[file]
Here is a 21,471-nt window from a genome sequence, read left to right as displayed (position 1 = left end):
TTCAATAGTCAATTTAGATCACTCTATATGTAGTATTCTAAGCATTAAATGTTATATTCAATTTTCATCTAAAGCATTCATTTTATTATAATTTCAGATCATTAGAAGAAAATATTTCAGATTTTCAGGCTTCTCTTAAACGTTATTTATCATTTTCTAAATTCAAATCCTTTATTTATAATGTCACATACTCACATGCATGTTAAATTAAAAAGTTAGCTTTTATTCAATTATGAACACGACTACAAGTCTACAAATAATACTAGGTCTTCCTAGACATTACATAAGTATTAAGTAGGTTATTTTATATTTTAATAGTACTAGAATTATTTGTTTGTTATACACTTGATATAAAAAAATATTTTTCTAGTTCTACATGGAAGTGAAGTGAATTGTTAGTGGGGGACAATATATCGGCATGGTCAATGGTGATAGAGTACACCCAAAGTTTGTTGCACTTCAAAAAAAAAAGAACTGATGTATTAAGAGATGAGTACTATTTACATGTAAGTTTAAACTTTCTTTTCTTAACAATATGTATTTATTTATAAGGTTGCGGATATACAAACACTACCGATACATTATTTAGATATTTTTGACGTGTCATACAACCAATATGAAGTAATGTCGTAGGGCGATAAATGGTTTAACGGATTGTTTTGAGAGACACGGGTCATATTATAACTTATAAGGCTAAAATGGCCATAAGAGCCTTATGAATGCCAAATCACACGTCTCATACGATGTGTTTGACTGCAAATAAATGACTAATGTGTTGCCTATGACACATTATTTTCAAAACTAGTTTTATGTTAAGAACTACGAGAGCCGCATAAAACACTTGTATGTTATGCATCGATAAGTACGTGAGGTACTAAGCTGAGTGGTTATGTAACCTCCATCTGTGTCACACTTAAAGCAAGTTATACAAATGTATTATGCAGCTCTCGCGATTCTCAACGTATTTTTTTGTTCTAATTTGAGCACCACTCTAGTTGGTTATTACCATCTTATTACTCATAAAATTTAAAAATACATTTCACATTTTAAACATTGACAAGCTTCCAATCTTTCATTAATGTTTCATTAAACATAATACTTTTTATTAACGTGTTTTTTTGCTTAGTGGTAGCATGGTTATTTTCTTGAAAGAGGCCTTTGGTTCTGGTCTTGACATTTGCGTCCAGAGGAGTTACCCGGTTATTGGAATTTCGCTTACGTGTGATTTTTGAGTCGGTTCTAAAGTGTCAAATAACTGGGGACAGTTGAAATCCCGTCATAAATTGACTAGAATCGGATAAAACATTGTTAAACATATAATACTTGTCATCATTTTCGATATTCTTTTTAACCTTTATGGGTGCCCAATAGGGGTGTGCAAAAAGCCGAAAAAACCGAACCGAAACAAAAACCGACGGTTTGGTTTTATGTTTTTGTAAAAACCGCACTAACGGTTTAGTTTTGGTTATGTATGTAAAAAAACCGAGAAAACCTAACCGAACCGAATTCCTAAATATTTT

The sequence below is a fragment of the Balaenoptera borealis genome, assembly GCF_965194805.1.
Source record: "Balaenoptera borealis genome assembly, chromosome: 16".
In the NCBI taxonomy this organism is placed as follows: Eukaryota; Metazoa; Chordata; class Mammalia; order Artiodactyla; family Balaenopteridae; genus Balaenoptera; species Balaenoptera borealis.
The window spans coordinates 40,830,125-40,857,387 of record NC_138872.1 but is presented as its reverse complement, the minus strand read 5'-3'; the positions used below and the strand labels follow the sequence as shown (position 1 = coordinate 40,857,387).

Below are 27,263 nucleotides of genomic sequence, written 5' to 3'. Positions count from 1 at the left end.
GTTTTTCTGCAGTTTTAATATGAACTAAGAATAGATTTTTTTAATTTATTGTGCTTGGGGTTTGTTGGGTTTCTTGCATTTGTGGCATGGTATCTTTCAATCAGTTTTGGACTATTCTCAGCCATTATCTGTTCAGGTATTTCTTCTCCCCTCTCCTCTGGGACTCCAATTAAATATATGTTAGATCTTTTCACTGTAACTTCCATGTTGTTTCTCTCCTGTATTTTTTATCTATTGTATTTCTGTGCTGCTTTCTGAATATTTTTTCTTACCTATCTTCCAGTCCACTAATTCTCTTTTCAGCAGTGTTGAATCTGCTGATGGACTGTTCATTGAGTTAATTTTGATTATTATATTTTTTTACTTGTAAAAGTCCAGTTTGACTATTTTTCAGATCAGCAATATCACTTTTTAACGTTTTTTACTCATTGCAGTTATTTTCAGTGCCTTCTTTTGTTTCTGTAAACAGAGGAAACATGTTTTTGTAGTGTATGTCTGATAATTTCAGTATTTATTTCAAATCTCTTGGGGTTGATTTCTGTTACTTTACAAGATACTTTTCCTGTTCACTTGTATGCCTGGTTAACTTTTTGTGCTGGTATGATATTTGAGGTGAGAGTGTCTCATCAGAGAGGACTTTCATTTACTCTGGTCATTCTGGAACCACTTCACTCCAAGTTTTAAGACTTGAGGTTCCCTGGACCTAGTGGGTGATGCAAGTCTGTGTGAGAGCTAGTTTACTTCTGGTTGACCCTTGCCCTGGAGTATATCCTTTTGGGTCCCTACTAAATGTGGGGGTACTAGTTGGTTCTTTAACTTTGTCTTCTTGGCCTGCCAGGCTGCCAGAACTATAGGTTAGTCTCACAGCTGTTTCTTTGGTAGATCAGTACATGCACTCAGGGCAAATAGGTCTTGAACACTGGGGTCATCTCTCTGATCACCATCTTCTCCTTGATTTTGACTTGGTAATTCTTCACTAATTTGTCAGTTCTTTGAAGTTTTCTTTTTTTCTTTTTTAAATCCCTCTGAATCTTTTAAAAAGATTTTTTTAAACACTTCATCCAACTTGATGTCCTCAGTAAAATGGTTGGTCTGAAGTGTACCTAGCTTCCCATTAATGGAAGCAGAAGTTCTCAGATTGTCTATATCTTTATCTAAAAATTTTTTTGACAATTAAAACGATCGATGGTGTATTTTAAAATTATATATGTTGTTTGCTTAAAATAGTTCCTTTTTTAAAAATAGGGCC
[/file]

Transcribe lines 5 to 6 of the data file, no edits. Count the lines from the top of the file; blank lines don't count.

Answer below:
In the NCBI taxonomy this organism is placed as follows: Eukaryota; Metazoa; Chordata; class Mammalia; order Artiodactyla; family Balaenopteridae; genus Balaenoptera; species Balaenoptera borealis.
The window spans coordinates 40,830,125-40,857,387 of record NC_138872.1 but is presented as its reverse complement, the minus strand read 5'-3'; the positions used below and the strand labels follow the sequence as shown (position 1 = coordinate 40,857,387).